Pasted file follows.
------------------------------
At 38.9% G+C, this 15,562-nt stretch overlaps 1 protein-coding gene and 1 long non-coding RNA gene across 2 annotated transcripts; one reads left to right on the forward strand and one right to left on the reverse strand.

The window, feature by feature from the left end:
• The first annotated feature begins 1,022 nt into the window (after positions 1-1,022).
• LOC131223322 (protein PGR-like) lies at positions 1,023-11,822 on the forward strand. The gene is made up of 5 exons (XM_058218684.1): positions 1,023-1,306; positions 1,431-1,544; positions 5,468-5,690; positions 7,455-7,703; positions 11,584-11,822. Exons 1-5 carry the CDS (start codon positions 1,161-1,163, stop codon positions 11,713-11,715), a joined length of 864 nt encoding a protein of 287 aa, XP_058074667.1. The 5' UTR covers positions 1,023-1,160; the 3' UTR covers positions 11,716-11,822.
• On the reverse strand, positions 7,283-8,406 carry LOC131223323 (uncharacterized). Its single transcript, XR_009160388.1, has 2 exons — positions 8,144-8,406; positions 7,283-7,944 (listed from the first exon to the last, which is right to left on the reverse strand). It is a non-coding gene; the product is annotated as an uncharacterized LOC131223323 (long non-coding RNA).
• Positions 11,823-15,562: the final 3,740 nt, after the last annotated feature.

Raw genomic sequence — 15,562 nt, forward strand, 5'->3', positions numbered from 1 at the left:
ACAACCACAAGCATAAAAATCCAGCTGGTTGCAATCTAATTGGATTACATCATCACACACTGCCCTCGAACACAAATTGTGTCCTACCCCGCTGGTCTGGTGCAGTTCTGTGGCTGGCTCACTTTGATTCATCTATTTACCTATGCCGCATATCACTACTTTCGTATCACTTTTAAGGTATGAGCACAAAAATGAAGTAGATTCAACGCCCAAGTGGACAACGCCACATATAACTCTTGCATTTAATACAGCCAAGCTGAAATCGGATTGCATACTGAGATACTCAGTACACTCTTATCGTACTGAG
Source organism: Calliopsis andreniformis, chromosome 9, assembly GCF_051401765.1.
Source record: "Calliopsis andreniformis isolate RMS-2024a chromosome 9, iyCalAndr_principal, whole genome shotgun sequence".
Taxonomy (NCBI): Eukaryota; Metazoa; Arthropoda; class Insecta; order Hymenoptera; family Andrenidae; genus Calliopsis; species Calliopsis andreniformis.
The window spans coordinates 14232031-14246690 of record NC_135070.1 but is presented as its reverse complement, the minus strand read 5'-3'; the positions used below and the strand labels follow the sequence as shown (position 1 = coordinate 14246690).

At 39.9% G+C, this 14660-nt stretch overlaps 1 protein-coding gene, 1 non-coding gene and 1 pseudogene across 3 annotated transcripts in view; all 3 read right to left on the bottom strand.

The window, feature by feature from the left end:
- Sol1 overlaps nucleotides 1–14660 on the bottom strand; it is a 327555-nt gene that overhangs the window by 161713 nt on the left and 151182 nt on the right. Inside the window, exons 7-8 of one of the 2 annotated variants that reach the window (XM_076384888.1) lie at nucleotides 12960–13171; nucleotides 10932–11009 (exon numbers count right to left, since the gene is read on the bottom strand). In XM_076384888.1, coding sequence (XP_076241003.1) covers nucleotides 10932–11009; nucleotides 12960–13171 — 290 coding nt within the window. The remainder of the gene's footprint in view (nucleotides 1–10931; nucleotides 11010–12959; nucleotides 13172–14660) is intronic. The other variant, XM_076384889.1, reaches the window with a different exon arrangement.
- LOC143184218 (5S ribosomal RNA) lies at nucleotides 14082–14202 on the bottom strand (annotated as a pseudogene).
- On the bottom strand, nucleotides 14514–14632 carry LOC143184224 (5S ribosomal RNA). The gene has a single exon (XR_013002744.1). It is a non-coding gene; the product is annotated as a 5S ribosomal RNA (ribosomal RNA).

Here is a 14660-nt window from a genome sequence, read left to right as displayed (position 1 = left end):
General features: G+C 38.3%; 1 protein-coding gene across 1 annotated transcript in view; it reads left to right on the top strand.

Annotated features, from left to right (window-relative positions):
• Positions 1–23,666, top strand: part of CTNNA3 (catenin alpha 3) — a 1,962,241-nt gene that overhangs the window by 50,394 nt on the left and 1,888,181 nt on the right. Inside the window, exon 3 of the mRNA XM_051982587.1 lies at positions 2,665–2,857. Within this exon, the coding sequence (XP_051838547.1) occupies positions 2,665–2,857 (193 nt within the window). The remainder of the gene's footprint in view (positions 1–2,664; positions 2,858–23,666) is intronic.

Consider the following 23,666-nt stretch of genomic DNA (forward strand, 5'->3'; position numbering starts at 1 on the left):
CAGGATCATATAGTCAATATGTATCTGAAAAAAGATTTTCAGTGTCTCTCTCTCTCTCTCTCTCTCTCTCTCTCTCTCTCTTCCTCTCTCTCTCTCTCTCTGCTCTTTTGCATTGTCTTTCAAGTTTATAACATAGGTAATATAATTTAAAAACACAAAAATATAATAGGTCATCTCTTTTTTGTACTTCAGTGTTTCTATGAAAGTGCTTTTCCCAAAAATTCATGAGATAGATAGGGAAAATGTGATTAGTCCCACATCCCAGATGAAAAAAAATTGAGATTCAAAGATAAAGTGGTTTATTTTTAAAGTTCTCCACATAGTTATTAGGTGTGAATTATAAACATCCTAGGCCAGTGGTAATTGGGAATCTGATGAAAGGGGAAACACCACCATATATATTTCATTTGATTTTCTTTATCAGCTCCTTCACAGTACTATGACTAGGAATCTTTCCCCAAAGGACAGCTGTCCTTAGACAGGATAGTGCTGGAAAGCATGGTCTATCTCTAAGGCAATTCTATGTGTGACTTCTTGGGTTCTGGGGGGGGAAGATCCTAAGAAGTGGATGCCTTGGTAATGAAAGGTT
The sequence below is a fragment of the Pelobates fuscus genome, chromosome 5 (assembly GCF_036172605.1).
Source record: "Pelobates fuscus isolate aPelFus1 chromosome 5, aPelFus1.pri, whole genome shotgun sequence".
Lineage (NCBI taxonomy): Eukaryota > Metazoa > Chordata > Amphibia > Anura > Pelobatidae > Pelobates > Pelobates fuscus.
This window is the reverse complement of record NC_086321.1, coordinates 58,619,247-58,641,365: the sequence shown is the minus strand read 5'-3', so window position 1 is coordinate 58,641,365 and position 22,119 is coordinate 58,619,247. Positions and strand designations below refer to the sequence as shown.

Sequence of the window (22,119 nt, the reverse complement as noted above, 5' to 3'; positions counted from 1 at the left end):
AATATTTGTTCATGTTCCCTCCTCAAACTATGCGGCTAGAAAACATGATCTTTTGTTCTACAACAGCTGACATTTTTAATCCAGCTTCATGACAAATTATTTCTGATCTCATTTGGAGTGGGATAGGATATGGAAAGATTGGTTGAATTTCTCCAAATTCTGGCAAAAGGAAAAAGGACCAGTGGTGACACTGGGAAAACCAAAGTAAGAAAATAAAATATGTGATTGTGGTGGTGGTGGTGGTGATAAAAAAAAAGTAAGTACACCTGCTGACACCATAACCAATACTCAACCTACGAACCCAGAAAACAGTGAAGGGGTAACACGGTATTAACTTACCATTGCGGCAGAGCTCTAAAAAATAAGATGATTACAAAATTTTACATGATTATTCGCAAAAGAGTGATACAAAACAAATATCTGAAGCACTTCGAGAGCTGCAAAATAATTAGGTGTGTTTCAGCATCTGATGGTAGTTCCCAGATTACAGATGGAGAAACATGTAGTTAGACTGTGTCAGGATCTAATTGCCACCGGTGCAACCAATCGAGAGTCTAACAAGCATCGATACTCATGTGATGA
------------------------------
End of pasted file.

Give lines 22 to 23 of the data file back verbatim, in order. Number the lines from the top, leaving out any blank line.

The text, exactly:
Consider the following 23,666-nt stretch of genomic DNA (forward strand, 5'->3'; position numbering starts at 1 on the left):
CAGGATCATATAGTCAATATGTATCTGAAAAAAGATTTTCAGTGTCTCTCTCTCTCTCTCTCTCTCTCTCTCTCTCTCTCTTCCTCTCTCTCTCTCTCTCTGCTCTTTTGCATTGTCTTTCAAGTTTATAACATAGGTAATATAATTTAAAAACACAAAAATATAATAGGTCATCTCTTTTTTGTACTTCAGTGTTTCTATGAAAGTGCTTTTCCCAAAAATTCATGAGATAGATAGGGAAAATGTGATTAGTCCCACATCCCAGATGAAAAAAAATTGAGATTCAAAGATAAAGTGGTTTATTTTTAAAGTTCTCCACATAGTTATTAGGTGTGAATTATAAACATCCTAGGCCAGTGGTAATTGGGAATCTGATGAAAGGGGAAACACCACCATATATATTTCATTTGATTTTCTTTATCAGCTCCTTCACAGTACTATGACTAGGAATCTTTCCCCAAAGGACAGCTGTCCTTAGACAGGATAGTGCTGGAAAGCATGGTCTATCTCTAAGGCAATTCTATGTGTGACTTCTTGGGTTCTGGGGGGGGAAGATCCTAAGAAGTGGATGCCTTGGTAATGAAAGGTT